Background: Epidemiological studies suggested that consumption of fruit and vegetables may protect against stroke. The hypothesis that dietary antioxidant vitamins and flavonoids account for this observation is investigated in a prospective study. Methods: A cohort of 552 men aged 50 to 69 years was examined in 1970 and followed up for 15 years. Mean nutrient and food intake was calculated from crosscheck dietary histories taken in 1960, 1965, and 1970. The association between antioxidants, selected foods, and stroke incidence was assessed by Cox proportional hazards regression analysis. Adjustment was made for confounding by age, systolic blood pressure, serum cholesterol, cigarette smoking, energy intake, and consumption of fish and alcohol. Results: Forty-two cases of first fatal or nonfatal stroke were documented Dietary flavonoids (mainly quercetin) were inversely associated with stroke incidence after adjustment for potential confounders, including antioxidant vitamins. The relative risk (RR) of the highest vs the lowest quartile of flavonoid intake (greater than or equal to 28.6 mg/d vs <18.3 mg/d) was 0.27 (95% confidence interval [CI], 0.11 to 0.70). A lower stroke risk was also observed for the highest quartile of beta-carotene intake (RR, 0.54; 95% CI, 0.22 to 1.33). The intake of vitamin C and vitamin E was not associated with stroke risk. Black tea contributed about 70% to flavonoid intake. The RR for a daily consumption of 4.7 cups or more of tea vs less than 2.6 cups of tea was 0.31 (95% CI, 0.12 to 0.84). Conclusions: The habitual intake of flavonoids and their major source (tea) may protect against stroke.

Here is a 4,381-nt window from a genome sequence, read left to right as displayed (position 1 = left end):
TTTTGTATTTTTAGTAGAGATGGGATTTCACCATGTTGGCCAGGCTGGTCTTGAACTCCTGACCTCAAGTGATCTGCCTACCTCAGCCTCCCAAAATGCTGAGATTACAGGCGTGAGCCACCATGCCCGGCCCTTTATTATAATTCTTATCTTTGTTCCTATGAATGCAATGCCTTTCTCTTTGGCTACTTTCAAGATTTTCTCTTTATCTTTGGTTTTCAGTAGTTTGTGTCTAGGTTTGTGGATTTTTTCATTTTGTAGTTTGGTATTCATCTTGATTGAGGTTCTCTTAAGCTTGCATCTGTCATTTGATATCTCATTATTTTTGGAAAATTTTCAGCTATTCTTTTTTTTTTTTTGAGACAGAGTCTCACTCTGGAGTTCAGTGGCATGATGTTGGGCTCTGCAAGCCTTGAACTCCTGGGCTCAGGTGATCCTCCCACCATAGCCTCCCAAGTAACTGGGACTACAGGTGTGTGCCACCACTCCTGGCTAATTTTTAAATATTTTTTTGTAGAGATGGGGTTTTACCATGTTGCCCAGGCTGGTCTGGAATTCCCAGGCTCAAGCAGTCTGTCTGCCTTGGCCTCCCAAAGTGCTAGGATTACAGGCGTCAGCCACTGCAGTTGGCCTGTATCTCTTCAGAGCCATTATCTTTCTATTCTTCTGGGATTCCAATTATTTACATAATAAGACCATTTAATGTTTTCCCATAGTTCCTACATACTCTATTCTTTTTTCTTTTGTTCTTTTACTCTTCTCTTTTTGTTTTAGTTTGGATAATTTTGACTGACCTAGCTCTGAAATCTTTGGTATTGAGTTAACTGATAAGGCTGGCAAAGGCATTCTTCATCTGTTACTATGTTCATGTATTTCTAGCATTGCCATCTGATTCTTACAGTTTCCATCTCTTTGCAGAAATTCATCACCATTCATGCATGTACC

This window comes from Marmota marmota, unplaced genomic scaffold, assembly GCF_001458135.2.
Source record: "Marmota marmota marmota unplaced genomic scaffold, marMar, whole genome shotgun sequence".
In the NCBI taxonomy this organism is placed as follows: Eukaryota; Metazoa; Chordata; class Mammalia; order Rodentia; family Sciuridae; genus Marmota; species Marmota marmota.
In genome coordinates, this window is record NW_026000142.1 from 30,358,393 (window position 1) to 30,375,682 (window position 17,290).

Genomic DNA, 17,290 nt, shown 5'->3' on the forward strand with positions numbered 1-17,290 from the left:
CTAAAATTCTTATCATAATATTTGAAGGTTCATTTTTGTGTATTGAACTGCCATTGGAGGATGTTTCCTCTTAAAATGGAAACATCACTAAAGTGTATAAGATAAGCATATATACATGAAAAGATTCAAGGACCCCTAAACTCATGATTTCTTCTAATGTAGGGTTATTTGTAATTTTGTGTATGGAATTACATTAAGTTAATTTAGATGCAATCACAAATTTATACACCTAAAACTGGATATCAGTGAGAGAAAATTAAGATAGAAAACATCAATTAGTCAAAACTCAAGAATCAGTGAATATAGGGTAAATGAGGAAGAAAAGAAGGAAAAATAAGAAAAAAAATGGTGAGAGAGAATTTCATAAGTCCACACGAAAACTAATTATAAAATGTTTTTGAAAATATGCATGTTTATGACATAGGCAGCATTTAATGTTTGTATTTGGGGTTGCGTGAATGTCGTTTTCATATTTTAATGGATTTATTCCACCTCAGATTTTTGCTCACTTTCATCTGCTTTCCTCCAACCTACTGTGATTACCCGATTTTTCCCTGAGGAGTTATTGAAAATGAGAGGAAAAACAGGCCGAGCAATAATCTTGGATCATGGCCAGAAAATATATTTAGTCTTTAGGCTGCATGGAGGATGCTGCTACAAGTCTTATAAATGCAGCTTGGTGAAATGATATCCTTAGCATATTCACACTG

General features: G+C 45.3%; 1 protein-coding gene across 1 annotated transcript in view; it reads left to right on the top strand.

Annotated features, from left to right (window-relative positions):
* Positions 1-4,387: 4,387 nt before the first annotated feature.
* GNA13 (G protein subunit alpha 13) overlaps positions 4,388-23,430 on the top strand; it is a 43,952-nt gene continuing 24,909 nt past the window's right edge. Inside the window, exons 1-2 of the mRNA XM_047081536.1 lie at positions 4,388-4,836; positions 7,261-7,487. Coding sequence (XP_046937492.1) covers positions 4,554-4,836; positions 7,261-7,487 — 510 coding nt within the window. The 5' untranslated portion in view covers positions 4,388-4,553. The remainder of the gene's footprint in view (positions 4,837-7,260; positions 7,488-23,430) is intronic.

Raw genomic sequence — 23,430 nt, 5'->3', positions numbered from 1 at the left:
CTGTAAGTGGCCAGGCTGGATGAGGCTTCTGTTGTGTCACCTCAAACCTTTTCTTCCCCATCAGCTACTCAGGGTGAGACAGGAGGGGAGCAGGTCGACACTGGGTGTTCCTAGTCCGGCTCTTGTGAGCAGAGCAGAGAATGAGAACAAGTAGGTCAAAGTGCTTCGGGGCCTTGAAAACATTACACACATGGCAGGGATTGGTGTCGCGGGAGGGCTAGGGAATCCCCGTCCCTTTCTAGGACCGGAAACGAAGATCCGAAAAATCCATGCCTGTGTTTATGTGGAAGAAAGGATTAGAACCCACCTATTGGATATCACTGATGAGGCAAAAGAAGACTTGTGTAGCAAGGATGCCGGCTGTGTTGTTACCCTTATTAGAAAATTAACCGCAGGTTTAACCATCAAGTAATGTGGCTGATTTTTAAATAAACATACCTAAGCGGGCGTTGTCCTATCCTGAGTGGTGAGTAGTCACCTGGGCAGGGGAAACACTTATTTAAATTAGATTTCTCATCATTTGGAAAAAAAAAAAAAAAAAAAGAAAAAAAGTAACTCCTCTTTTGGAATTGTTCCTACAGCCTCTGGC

Article
Tea Catechins associate with proline rich proteins such as caseins. In this work, the interactions between epigallocatechin-gallate (EGCG), one of the main tea catechins, and caseins at an oil water interface were studied. The association of EGCG with sodium caseinate was quantified by measuring the amount of EGCG adsorbed on the emulsion droplets. In addition, the viscoelastic properties of the protein and EGCG–protein layers formed at the interface were studied using drop tensiometry. Different concentrations of EGCG were added to a model emulsion to obtain final concentrations of 10% soybean oil, 0.5% sodium caseinate and 0–9 mg/mL EGCG. At concentrations < 2 mg/mL EGCG, more than 90% was adsorbed at the interface. At higher concentrations, below 5 mg/mL, about 70% of EGCG was adsorbed. The surface load reached about 1 mg/m2 at 9 mg/mL of EGCG. The dissociation constant for the complex formed, was estimated using schatchard plot, and was 3.7 × 10−5 M for less than 20 mol bound EGCG/protein. The interactions of EGCG with sodium caseinate did not affect the interfacial tension but increased the dilational modulus of the EGCG-protein layer at the interface. This study demonstrated that sodium caseinate emulsions could be employed as carriers for EGCG, and that the complexes formed at the interface are affecting the physico-chemical properties of the emulsions. The results are of significance in the development of dairy based beverages containing tea polyphenols.